One at a time…

As Prithvi celebrates Vijay Tendulkar day, the writer says he can delve into one form of writing at a given time. So he’s stopped penning scripts


Photographer: Nilesh Wairkar

Vijay Tendulkar

Vijay Tendulkar, once the enfant terrible of theatre has recently had two festivals dedicated to him. While one was held by Amol Palekar inPune during the last week of October, the other, an entire day of the Prithvi Festival, happened yesterday (November 6). However, since his last full length play, The Cylist in 1992, he hasn’t written since for stage or screen.
I haven’t taken any pledge to not write plays,” says Tendulkar,
“It’s just that a play doesn’t come to me.” He explains further: “I have written two novels and am on my third right now. Novels, play scripts and film scripts each have a distinct form. Some people can move to and fro between these forms. I can’t. When one form interests me, the others fade into the background.”
True this. Even as the playwright penned film scripts, playwriting took a backseat. And now his agile mind is as he puts it: “wrestling with the form of the
novel”. Like his first novel, which doesn’t have a specific name. It’s called Kadambari Ek. “I’m bad at giving poetic titles to what I write,” he says, “What kind of names are
Sakharam Binder or Ghashiram Kotwal?” Yet he’s evolved method to callousness: “Giving a piece of literature a defining name limits the readers and viewers’ expectations of it. I’d rather have the audience or reader come in with an open mind and absorb my work as it is.”
He’s acerbic about films too: “Perhaps it’s occurred the least with me, but film is the medium where a writer’s work is the most distorted. It’s a director’s medium.” He also feels filmmakers today mostly churn out re-hashed versions of foreign DVDs. “But I really liked Mr and Mrs Iyer,” he says, “both script and film.”

And now we come to Tendulkar’s helplessness – that he has claimed to feel in  today’s turbulent times for our country.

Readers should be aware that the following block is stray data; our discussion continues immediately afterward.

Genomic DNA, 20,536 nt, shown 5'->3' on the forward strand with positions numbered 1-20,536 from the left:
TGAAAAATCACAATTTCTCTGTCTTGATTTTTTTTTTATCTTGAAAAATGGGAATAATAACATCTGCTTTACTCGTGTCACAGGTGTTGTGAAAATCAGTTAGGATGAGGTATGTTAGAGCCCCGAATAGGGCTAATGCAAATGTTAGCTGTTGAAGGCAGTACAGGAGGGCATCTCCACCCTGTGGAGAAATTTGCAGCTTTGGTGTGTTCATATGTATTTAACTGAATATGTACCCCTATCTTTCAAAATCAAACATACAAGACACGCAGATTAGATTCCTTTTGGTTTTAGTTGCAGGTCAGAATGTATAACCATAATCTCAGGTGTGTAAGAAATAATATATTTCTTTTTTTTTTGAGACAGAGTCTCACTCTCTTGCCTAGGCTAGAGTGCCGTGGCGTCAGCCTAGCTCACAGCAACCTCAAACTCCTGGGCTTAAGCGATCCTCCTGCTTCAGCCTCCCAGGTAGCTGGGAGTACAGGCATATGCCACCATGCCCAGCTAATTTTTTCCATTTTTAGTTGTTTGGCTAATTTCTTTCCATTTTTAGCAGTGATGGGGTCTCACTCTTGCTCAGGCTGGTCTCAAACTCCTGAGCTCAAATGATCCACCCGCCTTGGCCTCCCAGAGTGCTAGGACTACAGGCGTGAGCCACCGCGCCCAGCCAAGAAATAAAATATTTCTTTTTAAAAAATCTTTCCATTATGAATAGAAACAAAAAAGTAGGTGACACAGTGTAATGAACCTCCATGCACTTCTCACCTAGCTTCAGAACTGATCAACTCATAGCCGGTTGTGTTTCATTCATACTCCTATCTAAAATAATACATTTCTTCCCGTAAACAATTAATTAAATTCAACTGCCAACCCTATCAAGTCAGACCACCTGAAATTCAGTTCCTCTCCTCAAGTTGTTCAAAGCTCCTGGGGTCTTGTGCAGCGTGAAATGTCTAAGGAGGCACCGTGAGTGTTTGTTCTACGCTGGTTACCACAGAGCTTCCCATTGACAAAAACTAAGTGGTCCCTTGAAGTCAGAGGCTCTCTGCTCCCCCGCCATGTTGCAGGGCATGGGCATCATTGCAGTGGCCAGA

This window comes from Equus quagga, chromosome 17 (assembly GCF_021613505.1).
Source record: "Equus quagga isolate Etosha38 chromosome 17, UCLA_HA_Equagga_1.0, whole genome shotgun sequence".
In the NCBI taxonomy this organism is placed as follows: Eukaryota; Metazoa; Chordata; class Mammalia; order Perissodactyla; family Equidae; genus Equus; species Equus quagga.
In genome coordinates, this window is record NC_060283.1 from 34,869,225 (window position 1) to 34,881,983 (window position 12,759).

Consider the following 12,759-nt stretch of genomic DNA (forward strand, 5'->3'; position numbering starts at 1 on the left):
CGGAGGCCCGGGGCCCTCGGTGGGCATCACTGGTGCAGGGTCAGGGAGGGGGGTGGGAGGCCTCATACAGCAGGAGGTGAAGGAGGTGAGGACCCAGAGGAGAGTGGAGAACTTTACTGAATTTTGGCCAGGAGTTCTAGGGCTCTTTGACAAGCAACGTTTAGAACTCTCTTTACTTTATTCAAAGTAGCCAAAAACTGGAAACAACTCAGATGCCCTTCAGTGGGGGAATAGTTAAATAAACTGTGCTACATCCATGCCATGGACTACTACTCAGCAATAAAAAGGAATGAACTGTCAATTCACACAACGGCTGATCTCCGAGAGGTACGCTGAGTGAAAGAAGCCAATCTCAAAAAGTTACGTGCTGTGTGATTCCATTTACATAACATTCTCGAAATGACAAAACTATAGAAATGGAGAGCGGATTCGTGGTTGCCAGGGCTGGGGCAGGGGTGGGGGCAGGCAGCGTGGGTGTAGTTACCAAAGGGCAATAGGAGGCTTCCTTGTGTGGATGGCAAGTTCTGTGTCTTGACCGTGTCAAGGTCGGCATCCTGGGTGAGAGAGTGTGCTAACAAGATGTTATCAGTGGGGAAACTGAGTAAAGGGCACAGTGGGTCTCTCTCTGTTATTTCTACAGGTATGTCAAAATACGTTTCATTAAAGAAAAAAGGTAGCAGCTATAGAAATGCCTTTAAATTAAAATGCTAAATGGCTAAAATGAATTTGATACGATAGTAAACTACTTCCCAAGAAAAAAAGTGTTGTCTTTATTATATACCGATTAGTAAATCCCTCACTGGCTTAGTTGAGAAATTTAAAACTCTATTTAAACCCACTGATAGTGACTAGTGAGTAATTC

“I feel helpless because I feel a poor writer like Vijay Tendulkar has no voice,” he reiterates, “An Amitabh Bachchan or Aishwarya Rai does.” And yet the poor writer created many a stir via his fiery column in a Marathi daily during the riots following the Babri Masjid demolition. When Godhra happened, he went on record and said that if he could, he would shoot Gujarat Chief Minister Narendra Modi. And then where would a playwright’s ‘voice’ reside, but in his plays? Sakharam Binder? Ghashiram Kotwal? Shantata Adaalat Chalu Aahe? “The only reason those plays became famous was because they were controversial,” he believes, “A controversy
easily mars the essence of the play and leads to many a misinterpretation.”
So, is this helplessness the reason Vijay Tendulkar does not write? “Topics for plays still strike me nowadays,” he says, “But the play does not come to me as it used to. But I have not discontinued writing plays.”
Tendulkar’s latest play, his first in English – His Fifth Woman, is a prologue to Sakharam Binder, written 20 years after it. “That’s a short play, not like my long ones. I had to write something for the festival in the United States in English so..,” he clarifies. But why Sakharam Binder? “Sakharam as a character came back to me,” he sighs, “I have treated this play very differently
from Sakharam Binder, written when I was very young.”
Here’s to many more Mr. Tendulkar, that come back… or introduce themselves.

Films: Aakrosh 1980 Ardh Satya 1983 Saamna 1975 Nishant 1975 Manthan 1976
Plays: Shantata Court Chalu Ahe! 1967 Ghashiram Kotwal 1972 Sakharam Binder 1972 Kamala 1981 Kanyadaan 1983

A version of this article first appeared in Mumbai Mirror, Times Of India:


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